what different. Still from you sbe bas carried time on elaborate “ samplers.”. But every lessons of inestimable value to her husband and school for the poor ought to be, more or her family.”—[Rev. F. S. Brewer on Workhouse less, an industrial school ; and the rich Visiting--Lectures to Ladies on Practical Subwho subscribe their money to them, oughtjects.] to make it a condition of their support, that the children are instructed in the practical
Now hear what follows a further and utilities of life. . If this were done, there very noticeable result : would be fewer failures at starting-fewer
“ Now, this class of women is never found in girls would fall by the wayside at the very the London workhouses-never except from outset of their career. The many failures some very great misconduct, or rarely overwhelmand the many falls, the deplorable results of ing misfortune. Coachmen, grooms, stable-boys, which we see on the pavements of our large every class of out-door labourers, though in retowns, are to be attributed not merely to ceipt of higher wages than domestic servants the fact that the poor girls are not taught to all, in short, who do not come into close contact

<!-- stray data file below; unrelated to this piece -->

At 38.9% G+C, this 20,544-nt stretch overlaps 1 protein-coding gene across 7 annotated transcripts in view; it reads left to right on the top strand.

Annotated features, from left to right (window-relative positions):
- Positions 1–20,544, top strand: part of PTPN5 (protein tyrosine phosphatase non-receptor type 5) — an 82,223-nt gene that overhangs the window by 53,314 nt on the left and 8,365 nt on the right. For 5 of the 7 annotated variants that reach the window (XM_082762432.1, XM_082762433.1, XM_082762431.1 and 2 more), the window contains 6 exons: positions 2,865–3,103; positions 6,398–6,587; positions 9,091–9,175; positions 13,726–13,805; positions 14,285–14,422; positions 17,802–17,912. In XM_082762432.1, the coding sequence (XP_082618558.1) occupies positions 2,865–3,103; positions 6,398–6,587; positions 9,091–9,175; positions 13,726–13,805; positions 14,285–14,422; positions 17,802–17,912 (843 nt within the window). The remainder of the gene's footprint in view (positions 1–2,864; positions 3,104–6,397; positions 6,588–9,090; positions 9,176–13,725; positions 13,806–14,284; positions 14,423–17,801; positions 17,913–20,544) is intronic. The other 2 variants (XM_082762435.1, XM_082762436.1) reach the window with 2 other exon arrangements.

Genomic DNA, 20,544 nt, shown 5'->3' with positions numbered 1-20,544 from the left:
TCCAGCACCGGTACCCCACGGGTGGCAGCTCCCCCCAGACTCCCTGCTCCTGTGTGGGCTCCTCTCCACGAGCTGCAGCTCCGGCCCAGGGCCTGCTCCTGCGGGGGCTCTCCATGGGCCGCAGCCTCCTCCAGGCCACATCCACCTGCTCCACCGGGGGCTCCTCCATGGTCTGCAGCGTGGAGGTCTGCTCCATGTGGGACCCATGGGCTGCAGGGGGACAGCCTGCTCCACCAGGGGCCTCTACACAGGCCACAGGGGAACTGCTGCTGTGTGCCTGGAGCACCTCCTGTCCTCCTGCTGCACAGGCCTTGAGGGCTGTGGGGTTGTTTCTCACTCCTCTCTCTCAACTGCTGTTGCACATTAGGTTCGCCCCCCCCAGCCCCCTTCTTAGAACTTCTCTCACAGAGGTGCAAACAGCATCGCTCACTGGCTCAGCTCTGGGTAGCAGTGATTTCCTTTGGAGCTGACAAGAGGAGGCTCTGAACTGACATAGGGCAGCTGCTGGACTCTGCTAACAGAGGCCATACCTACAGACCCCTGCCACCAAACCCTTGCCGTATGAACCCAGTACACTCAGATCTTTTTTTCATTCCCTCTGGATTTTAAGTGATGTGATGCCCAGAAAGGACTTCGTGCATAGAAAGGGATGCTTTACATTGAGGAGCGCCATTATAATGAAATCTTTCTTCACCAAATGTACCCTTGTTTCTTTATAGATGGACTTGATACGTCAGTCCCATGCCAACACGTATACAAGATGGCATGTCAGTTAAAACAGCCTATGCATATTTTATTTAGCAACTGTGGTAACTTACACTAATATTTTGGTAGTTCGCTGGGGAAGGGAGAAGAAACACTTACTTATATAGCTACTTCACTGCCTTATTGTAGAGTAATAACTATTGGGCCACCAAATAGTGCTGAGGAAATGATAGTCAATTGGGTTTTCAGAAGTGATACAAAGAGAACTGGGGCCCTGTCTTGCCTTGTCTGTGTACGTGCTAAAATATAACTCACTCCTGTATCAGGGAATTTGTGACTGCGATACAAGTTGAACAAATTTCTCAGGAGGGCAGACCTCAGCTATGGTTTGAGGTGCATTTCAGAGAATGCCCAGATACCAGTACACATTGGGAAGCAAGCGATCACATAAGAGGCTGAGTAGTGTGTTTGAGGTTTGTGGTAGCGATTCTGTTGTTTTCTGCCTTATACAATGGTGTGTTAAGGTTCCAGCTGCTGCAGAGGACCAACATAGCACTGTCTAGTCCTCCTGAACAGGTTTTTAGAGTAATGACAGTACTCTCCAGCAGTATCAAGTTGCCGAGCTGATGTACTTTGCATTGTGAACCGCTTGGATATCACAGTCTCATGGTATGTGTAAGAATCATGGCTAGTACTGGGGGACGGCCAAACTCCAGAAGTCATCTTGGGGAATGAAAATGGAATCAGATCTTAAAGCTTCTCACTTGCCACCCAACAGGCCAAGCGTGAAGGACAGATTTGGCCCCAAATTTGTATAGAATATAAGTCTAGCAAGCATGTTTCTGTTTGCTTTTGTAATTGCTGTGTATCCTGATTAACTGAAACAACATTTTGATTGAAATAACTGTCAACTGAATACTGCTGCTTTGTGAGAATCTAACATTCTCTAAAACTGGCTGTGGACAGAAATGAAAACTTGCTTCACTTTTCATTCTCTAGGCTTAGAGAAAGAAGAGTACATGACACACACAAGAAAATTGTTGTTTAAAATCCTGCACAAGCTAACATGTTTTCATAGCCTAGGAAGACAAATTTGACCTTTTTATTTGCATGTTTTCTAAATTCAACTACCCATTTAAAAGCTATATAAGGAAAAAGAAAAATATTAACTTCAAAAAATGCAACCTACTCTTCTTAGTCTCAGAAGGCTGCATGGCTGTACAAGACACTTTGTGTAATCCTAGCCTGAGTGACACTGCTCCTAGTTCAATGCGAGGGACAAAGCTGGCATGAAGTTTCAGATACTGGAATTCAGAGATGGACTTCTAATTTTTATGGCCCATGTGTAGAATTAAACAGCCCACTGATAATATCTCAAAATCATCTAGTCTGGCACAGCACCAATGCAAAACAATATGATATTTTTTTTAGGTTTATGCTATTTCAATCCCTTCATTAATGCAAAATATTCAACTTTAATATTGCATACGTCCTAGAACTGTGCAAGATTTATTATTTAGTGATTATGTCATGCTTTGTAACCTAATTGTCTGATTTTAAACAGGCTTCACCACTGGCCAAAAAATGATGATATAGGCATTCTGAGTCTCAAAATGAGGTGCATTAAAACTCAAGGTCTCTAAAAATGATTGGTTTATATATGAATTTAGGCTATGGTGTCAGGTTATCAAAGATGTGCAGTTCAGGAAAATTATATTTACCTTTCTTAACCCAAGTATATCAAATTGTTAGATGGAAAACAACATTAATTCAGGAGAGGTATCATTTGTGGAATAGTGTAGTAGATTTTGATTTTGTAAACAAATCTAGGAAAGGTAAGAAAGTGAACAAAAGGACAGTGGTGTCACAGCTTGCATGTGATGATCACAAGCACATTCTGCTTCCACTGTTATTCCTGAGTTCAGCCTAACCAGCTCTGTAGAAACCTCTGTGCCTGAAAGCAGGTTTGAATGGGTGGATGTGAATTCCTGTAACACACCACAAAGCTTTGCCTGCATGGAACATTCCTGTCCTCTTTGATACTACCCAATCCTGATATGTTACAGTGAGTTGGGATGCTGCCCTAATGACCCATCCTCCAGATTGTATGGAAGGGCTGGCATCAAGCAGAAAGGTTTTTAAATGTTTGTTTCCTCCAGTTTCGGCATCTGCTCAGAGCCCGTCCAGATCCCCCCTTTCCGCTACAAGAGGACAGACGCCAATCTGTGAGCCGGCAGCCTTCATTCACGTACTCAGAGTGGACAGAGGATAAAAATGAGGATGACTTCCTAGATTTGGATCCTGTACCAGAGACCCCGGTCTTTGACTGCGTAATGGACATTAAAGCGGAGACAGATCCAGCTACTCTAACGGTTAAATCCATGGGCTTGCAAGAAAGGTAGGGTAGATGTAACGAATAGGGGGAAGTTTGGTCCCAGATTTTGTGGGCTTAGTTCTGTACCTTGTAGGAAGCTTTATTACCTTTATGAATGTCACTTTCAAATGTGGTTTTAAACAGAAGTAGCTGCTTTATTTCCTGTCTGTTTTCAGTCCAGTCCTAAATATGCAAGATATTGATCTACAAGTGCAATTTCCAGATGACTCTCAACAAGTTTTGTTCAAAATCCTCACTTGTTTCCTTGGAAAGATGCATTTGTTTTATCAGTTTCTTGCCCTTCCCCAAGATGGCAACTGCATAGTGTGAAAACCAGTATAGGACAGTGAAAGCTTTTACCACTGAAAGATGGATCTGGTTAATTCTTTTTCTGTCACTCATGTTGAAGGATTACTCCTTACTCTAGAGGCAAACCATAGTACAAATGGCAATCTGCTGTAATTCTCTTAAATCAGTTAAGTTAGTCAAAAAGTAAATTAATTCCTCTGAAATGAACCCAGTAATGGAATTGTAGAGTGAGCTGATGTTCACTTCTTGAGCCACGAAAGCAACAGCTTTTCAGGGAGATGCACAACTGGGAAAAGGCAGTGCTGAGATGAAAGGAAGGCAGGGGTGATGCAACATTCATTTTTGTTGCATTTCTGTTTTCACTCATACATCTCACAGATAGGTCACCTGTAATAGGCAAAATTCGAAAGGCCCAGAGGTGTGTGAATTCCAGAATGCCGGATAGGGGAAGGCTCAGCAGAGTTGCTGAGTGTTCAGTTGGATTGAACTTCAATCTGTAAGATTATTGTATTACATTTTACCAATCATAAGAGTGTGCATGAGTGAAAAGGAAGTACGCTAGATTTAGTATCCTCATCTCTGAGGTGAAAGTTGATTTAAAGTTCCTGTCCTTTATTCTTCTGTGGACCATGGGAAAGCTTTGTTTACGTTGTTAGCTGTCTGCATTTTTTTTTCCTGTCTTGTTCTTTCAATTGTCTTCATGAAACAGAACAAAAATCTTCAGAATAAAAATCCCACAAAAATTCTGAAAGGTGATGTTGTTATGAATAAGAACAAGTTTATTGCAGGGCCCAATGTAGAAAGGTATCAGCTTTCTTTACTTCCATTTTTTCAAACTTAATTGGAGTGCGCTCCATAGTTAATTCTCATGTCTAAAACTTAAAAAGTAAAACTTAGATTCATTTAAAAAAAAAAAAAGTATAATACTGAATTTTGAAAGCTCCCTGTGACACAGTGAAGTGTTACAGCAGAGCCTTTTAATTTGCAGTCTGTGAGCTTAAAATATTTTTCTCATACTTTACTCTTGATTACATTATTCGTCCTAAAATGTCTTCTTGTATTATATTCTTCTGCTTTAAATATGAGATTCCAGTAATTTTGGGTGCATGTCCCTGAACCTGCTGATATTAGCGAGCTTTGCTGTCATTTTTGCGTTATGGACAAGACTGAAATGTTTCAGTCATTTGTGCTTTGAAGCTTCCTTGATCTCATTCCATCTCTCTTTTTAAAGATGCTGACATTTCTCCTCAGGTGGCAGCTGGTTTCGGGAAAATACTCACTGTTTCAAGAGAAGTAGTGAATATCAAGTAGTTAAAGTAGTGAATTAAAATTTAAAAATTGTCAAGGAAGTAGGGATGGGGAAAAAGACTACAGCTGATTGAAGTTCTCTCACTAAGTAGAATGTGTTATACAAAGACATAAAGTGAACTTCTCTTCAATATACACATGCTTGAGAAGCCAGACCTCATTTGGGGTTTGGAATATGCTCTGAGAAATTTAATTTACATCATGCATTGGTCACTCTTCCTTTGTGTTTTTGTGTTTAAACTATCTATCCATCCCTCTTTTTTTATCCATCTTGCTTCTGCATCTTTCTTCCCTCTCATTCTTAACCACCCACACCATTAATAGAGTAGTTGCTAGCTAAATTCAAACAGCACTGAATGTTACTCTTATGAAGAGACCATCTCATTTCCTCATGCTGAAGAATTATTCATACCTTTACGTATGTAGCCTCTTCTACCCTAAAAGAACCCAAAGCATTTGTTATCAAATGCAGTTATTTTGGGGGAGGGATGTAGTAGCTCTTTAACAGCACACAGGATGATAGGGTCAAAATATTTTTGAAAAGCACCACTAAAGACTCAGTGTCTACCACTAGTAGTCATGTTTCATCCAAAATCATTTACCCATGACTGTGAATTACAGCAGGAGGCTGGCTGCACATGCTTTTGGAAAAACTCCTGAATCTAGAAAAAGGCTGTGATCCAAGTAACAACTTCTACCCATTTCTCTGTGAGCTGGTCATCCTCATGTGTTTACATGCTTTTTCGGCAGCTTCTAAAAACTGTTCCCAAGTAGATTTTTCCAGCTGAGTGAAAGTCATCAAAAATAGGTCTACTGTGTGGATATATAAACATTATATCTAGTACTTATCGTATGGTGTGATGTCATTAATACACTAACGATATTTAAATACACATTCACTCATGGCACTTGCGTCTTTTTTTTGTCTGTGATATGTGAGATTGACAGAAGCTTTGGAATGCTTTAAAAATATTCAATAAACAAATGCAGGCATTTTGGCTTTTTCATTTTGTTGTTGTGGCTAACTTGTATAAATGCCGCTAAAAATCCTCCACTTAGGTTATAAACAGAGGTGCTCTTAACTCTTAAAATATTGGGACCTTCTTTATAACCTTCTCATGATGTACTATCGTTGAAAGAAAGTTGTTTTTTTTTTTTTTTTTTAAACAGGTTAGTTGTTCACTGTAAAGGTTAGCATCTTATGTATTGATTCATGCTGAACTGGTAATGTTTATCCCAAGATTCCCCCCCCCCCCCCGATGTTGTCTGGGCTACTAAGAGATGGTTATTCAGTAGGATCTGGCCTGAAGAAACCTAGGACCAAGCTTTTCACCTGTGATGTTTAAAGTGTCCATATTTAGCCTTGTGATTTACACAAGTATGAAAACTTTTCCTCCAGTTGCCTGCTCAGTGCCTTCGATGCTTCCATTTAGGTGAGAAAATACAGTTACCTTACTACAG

I have seen and seen often in workwork, but that they are not taught to look houses; but with the rarest exceptions, in proporseriously and solemnly at work, as at that, tion perhaps of one in a hundred—no woman which if it has its pains and penalties, has who, having been a domestic servant, has preserved also its pleasures and its privileges, and her character." which, if worthily performed, "ranks the same with God,” whether it be in the high
The reverend lecturer limits his statement or the low places of the earth, amidst glory to the case of the London workhouses ; and and honour or dust and ashes.
it may be said, perhaps, that as a large proIn more senses than one, this is worth portion of our female servants—even those considering. If the results of failure in this employed in London-are drawn originally walk of life be grievous to contemplato, the from the country, and therefore, in distress or results of success are cheering in the ex. in old age, return to the country, it is to the
We must look indeed beyond the rural rather than to the metropolitan workboundaries—wide as they are-of domestic houses that we must look for general results. service, for the good influences which issue But, with this caution to the reader, we may from its more perfect organization. Hear still venture to affirm, that really good ser. what is said upon the subject by a man of vants seldom or never come to penury in large experience and of earnest thought :-old age. It may be said that marriage is a